Outside on the Monroe County courthouse lawn, before Monday’s meeting of the community justice reform committee (CJRC), members of a group called “Care Not Cages” held what they described as a block party—in opposition to construction of a new jail.
At the CJRC meeting itself, members were frank in airing their disappointment about the way the two representatives from the board of county commissioners have approached the work of making recommendations on addressing problems at the jail.
The facility has been described in a consultant’s report as “failing.”
The 14-member CJRC includes county councilors, judges, the sheriff, representatives from the prosecutor’s office, public defenders office, and the county health administrator, among others.
Drawing specific criticism on Monday was the lack of advance information given by commissioners to CJRC members about a trip they took last week to Arizona, to visit correctional facilities there.
County councilor Kate Wiltz said she was “not feeling as though the information that the commissioners are getting is being shared in a transparent manner.” She added, “And that, I think, is the frustration that I’m picking up on in the room.”
Circuit court judge Catherine Stafford said, “I don’t think anyone objects to the commissioners taking a trip—last minute or not.” She continued, “I would have liked to have known about the trips, so that if I had questions that you could have posed to the people there during the trip, we could have all gotten the benefit of those answers. ”
Stafford added, “I think we all would just like to know what’s happening, at least as it’s happening, rather than finding out about it on the agenda, after the fact.
On Monday, county commissioners Lee Jones and Julie Thomas were just as blunt when they described what they see as the proper role for other committee members, especially when it comes to identifying potential land that could serve as the location for a new correctional facility.
At Monday’s meeting, commissioners established that they see it as their role to identify a location for a new jail, and to make the decision about land purchase. That’s a topic that has become more challenging, because in December, on a unanimous vote, Bloomington’s city council rejected a rezone request for land the commissioners wanted to purchase and use for a new jail.
Deputy prosecutor April Wilson asked that the county-owned property off Rogers Street, south of Catalent, be reconsidered as a potential jail location. Jones told her the county has “other plans” for that property.
At one point, Thomas drew an analogy to “lanes,” which was a thread that wound through the rest of the meeting.
“I just want to reiterate that we all have lanes, right?” Thomas said. She continued, “We all have our responsibilities here—council, commissioners, the criminal justice side. We all have our lanes, and we all have aspects of this that need to be addressed in terms of reform.”
Thomas added that she does not think anyone could be expected to hand over their responsibility to “the ‘community’, which is a very broad term.”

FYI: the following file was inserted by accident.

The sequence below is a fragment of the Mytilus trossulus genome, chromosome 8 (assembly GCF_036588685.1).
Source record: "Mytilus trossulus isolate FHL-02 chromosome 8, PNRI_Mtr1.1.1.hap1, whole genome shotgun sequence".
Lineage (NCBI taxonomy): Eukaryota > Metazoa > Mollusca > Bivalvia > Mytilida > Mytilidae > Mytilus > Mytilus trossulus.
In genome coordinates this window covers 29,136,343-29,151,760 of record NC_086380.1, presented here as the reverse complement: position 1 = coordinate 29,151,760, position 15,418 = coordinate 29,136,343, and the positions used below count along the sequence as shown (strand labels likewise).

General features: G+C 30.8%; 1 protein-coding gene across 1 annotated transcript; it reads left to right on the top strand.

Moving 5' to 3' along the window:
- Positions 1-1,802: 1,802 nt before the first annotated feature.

County councilors Jennifer Crossley and Kate Wiltz pointed out that the Monroe County council, as the fiscal body of the county, has to approve all the expenditures.
Wiltz put it like this: “County council needs to be on board with your decision. And it’s frustrating to not feel as though our lane is appreciated, so to speak.”
Jones replied to Wiltz by saying, “I think it’s simply a matter of: We haven’t yet reached your lane.”
That remark drew grumbles from the audience. An exasperated Wiltz reacted with: “I am sorry—Wow!”
Another criticism made by CJRC members on Monday was about the composition of the CJRC. It was the county commissioners who established the 14-member CJRC as an advisory group—to make recommendations based on the work of consultants, who delivered reports on Monroe County’s “failing” jail facility 18 months ago.
CJRC members were critical of the fact that county commissioners did not appoint any representatives from the city of Bloomington government to the CJRC, despite calls to do that.
Crossley indicated that without representatives to the CJRC from the city of Bloomington government she does not think the committee can be described as reflective of the community.
Crossley put it like this: “I will continue to beat this old drum, for as long as I can continue to have breath in this old body: We have got to make sure that we are having community input.”
Attending Monday’s meeting were Bloomington councilmember Isabel Piedmont-Smith, and the city’s public engagement director, Kaisa Goodman, as well as former deputy mayor Don Griffin, who is running for mayor.
Piedmont-Smith and Goodman spoke during the time at the end of the meeting that was allowed for public commentary.
Piedmont-Smith picked up on the theme of “lanes” when she said, “I was quite concerned about the analogy by commissioner Thomas—about us all being in separate lanes. How can we ever come together and work collaboratively, if we all stay in our separate lanes?”
Piedmont-Smith continued, “It seems like it’s only the commissioners who have the roadmap for these lanes.”
Piedmont-Smith added, “Greater communication with the city could avoid problems in the future because we do want to work with you. We do have expertise. And I know commissioner Jones just laughed when I said, “We want to work with you,” well, we do.”
On Monday, the group did not reach the meeting agenda item that was supposed to be a report from the commissioners on their trip to Arizona to visit correctional facilities.
The next meeting of the CJRC is set for Jan. 23 at 4:30 p.m.
A recording of the Zoom broadcast of Monday’s CJRC meeting, is available under the Jan. 9 calendar event listing. The Zoom recording includes a transcript where each speaking turn is clickable, which cues up the video at the time the turn starts.
Photos: CJRC meeting (Jan. 9, 2023)